z Margaret A Babington

Video + Metadata for A+E Networks


Catalog (see here) validated that users needed a way to view all of A+E's content. We also found that accessing the content's correlating data was a major pain point amongst users.

As television viewers continue to cut the cord in record numbers, stakeholders looked to consolidate products, reqeusting that we optimize the existing tools and combine them with the Catalog findings.

I was asked to design the experience for users gaining access to the deep trove of A+E content and data in one product.

My Role

I conducted the research and designed wireframes for the product, working closely with a 3rd party for development.

Stakeholders: VP of Global Business Solution & Tech Lab, Sr. Director of Data Analytics & Dev Ops, and Director of Product

Optimizing Existing Search

A+E Search pulls from several legacy systems, making data available via search for users. I met with the team who built and maintained Search. They helped me map out the high level architecture of our product.

User Needs

Stakeholders from Search introduced me to their power users and use cases. Combining that with my user research from Catalog, I mapped out the major playres and their needs.

Information Architecture

A+E Search would be shut down after the new product launched, so we carefully designed the IA to closely match the current structure.


A+E Search power users would still need to search on a daily basis and Catalog users needed search to look up shows, so the search bar became the central feature. Stakeholders wanted to align with then-CEO's directive to connect employees to our content, so network carousels were placed on the home page. Keeping A+E Search's metadata tabs, we elegantly transitioned those pop ups into episode pages, adding the video tab as the first tab.

VIEW Prototype

Based on my wireframes, the first prototype was built and titled “VIEW”. Under stakeholder direction, a UI design was implemented to match similar products at A+E.

The UI Design

As the project quickly grew in visibility, stakeholders were unsure about the name and look of the product. Two new styles designed and the name Access became an option for the product. I argued it would be best to let the user decide and perform a visual design test.

Testing Visuals

But how do you test a visual design? Pulling inspiration from NNG's best practices, we first established a baseline (or control) for the product's personality. Based on the 5 personality traits from Jennifer Aaker’s Dimensions of Brand Personality – Sincerity, Excitement, Ruggedness, Sophistication, Competence – and our corporate branding, we established this product should align with both SINCERITY (honest) and EXCITMENT (up-to-date).

Interview Script + Participants

We performed a combo usability and visual design test with 7 employees who represented different aspects of the business who ranged in technical saviness.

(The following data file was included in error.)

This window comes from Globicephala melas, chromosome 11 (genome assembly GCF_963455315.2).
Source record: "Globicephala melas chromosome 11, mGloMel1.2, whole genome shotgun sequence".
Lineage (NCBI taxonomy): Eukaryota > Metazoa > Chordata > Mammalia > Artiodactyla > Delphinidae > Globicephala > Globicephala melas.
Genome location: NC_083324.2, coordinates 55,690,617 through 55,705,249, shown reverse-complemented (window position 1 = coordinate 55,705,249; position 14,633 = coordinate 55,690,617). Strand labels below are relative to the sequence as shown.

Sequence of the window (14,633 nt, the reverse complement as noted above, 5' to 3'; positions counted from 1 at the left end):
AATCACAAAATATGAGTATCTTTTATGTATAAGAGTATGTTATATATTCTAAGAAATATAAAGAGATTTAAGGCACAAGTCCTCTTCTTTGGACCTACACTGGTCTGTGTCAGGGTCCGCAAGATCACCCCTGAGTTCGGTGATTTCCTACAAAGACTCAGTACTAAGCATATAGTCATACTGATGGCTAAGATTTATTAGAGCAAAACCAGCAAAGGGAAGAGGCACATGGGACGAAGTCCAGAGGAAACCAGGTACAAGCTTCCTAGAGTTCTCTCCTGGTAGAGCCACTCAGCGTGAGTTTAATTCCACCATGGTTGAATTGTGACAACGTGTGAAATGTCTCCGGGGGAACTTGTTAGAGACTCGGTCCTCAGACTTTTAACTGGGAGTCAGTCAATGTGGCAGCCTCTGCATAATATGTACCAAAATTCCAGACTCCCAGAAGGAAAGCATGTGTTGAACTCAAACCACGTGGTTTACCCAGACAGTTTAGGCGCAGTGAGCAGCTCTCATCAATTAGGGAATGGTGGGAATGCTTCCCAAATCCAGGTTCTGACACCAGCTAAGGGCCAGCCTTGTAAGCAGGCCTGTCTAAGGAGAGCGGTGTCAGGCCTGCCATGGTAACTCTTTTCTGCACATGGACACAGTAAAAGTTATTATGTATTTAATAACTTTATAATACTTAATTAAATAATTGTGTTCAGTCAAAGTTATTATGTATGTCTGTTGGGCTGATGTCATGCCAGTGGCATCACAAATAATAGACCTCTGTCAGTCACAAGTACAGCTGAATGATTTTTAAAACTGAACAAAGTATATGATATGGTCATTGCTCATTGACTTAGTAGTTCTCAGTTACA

[Greeting, ask to record, set the stage]

Can you tell me your name

Tell me a little about yourself and your work history (if any) prior to A+E

Tell me about your role at A+E

Perform a 5 sec. visual “impression” test of the homepage of the 3 options


B. Minimal B&W

C. Colorful

Assess user reaction during 5 seconds (facial and body language) and ask users for reaction using an ‘Open Word Choice’.

What are you seeing? Is there anything that you notice, or that stands out to you? Is there anything that you would like to tap/click on?

You have a long day of administrative work ahead and you want to play GRACE VS. ABRAMS on A&E in the background while you work. You’d like to start from the beginning and binge-watch the first season.

You want to try out FYI’s Married At First Sight. You’ve never seen it before and would like to watch the first episode. Can you talk out loud and describe what you’re seeing.

You’re curious about what’s episodes they’ve filmed production right now in 2018.

You think your colleague, Tom who works in Los Angeles, would really like Married at First Sight too. What do you do?

You’d like to watch AMERICA'S GREATEST THREAT: VLADIMIR PUTIN a History Channel Special.

You hear that Forged in Fire on History Channel is a huge hit and you’d like to check it out. You’re told to watch a specific episode had huge ratings – Season 4, Episode 18 – so you want to watch this episode.

You work in Legal and you need to know when season 1, episode 4 of Leah Remini Scientology and the Aftermath aired. You also need to find a

You work for Viceland and would like that to be the first network on your homepage.

You really loved the concept of Truck Night in America and want to mark the series for yourself to watch later.

Did you find this app/site useful?

How did this compare to the app/sites you usually use?

Is there anything you’d expect to be able to do that you couldn’t do?

If you leave this room and someone asks you what was that project about, what would you say?

Are you familiar with similar apps? [How often do you use it/them?]

User Findings

I synthesized the feedback by affinity mapping the users comments and interactions, eventually grouping them by features and then smaller themes within. We found users did not have a clear 'favorite' when it came to the visual designs. However, they did have polarizing reactions to the 3 options, either loving or hating them. I saw a more moldable mental model, having distanced this product from the 'video streaming' mental model that I'd come up against when testing Catalog. But as I'd seen in previous tests, these enterprise users were no more patient for usability issues than they would've been at home.

After white boarding (see above image) initial solutions grouped by feature, I presented my findings and recommendations to the design team, which included our project manager who could assess the affect on our timeline.